P.S. I am a documentary filmmaker – knowing how to direct, shoot and edit are simply details of that definition. It’s the film business that wants to put me in the director-or-producer-or-shooter-or-editor box. I can’t tell you how many times I’ve heard the “But what do you DO? Are you an editor? Are you a shooter?” Apparently you can only do one thing. Since everyone believes documentaries don’t make money then documentary filmmaker is not an accepted category nor do many agents care to represent people like me. These are the same people, by the way, whose brains explode when they find out a musician they’re used to seeing on guitar can play the drums with the same proficiency.

AD: What’s your ultimate goal, dream, for Sandrine?

SO: Lofty goal: I want to change the way people think when they think of documentary content. Mostly folks get all excited when they hear I work in film and television but then I tell them I’m a documentary filmmaker and I get the “oh, that’s nice, dear” look. I just smile back knowing that what I’ve worked on and whom I’ve been fortunate enough to document would change that response pretty quickly. Everyone thinks of documentaries as slow-paced, overly cerebral, educational pieces – I like to approach documentary as incredibly dramatic, emotional, high-end work with a bit of a rock-and-roll twist. I’ve also got a bit of a penchant for the music documentary so that helps a lot with the visual style.

AD: For aspiring filmmakers and aspiring artists, boys and girls, cats and dogs, what’s the biggest mistake you think everyone should make?

SO: The biggest, most beautiful mistake you can make is to listen to your heart because it will almost always steer you against what everyone else will tell you is the “right” business/artistic decision. People are quick to give you an opinion on what poor decisions they think you’re making, how you’re operating improperly as a professional artist, what you should or shouldn’t be doing, etc. Oh, and guess what – this stellar advice usually comes right at the pinnacle of your own self-torture, “am I going to fail? Will anyone ever hire me again? What am I doing to my career by making this choice?”… so, yeah, that’s awesome. I’ve learned that being an artist is a lifelong process and every experience, every project successful or perceived unsuccessful builds on your experience as an artist, whether technically or creatively.

AD: What are the 3 (or 400) most important works that move you?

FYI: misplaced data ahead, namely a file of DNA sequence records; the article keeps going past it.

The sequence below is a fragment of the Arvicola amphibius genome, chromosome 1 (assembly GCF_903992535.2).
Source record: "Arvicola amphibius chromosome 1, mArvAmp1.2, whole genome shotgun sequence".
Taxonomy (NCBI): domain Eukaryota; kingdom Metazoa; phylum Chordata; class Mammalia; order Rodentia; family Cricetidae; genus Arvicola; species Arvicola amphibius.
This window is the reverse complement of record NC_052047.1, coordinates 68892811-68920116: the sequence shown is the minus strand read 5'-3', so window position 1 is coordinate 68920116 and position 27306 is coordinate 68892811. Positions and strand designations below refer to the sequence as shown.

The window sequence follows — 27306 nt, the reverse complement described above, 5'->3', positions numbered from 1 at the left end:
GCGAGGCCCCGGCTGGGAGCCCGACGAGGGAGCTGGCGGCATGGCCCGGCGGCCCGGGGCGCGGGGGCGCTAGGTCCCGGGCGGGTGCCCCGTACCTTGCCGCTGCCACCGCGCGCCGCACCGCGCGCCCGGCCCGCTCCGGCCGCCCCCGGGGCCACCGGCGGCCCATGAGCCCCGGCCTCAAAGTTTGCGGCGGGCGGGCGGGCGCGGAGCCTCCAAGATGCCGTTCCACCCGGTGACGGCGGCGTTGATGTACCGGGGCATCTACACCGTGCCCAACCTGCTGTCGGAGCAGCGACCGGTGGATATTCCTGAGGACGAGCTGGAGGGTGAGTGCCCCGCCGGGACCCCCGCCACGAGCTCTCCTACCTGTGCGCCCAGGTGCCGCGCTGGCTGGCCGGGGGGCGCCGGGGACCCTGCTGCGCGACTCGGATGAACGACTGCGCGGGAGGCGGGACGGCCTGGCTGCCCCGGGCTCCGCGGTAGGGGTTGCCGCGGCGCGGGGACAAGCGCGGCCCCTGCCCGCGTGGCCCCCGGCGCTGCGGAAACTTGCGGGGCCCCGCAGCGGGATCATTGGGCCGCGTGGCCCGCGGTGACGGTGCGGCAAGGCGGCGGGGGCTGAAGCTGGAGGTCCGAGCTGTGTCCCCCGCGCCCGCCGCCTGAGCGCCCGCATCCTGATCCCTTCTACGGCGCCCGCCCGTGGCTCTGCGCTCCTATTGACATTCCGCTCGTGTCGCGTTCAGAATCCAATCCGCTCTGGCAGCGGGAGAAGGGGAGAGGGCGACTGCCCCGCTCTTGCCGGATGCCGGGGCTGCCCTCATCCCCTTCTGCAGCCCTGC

SO: Le Grand Bleu, by Luc Besson. Public Meditation, by Tab Two. The Serenity Prayer, cited author Dr. Reinhold Niebuhr.

“God, grant us the…Serenity to accept things we cannot change, Courage to change the things we can, and the Wisdom to know the difference. Patience for the things that take time. Appreciation for all that we have, and Tolerance for those with different struggles. Freedom to live beyond the limitations of our past ways, the Ability to feel your love for us and our love for each other and the Strength to get up and try again even when we feel it is hopeless.”

AD: Final question: If you could be a mythical creature, or element in the known and unknown universe, what would you be and why?

SO: Water; I spend most of my free time in it.

Sandrine Orabona is a French-born, American-raised documentary filmmaker. Most recently she was one of two cinematographers on Michael Jackson’s “This Is It,” using her skills to document the artist, cast and crew as they prepared for their run of shows in London. ” Sandrine has worked professionally for more than 15 years as an editor, shooter, field/bay producer, and director to enhance her storytelling skills in the non-fiction genre. Her clients include Disney, Sony Pictures, Universal Pictures, RCA Records, HBO, and MTV.

She approaches all her work with the eyes and soul of a documentarian, working as a producer/director on such projects as Disney’s “Pirates of the Caribbean” and turning the usual “bonus features” into compelling short and long-form pieces on the artists in the entertainment industry. Believing in this approach, Sandrine has produced, shot and edited what would initially be considered “B-roll” into hour-long TV shows, such as Shakira’s “La Otra Cámara” and Dave Matthews Band “I Did It.”

Raised and educated in Miami, Sandrine has been featured in the press around the world, including the Los Angeles Times, Variety, The Hollywood Reporter, USA Today, La Provence, and undercover.com.au. She remains focused on music documentaries, believing that musicians’ stories can be compelling, powerful pieces that audiences will enjoy.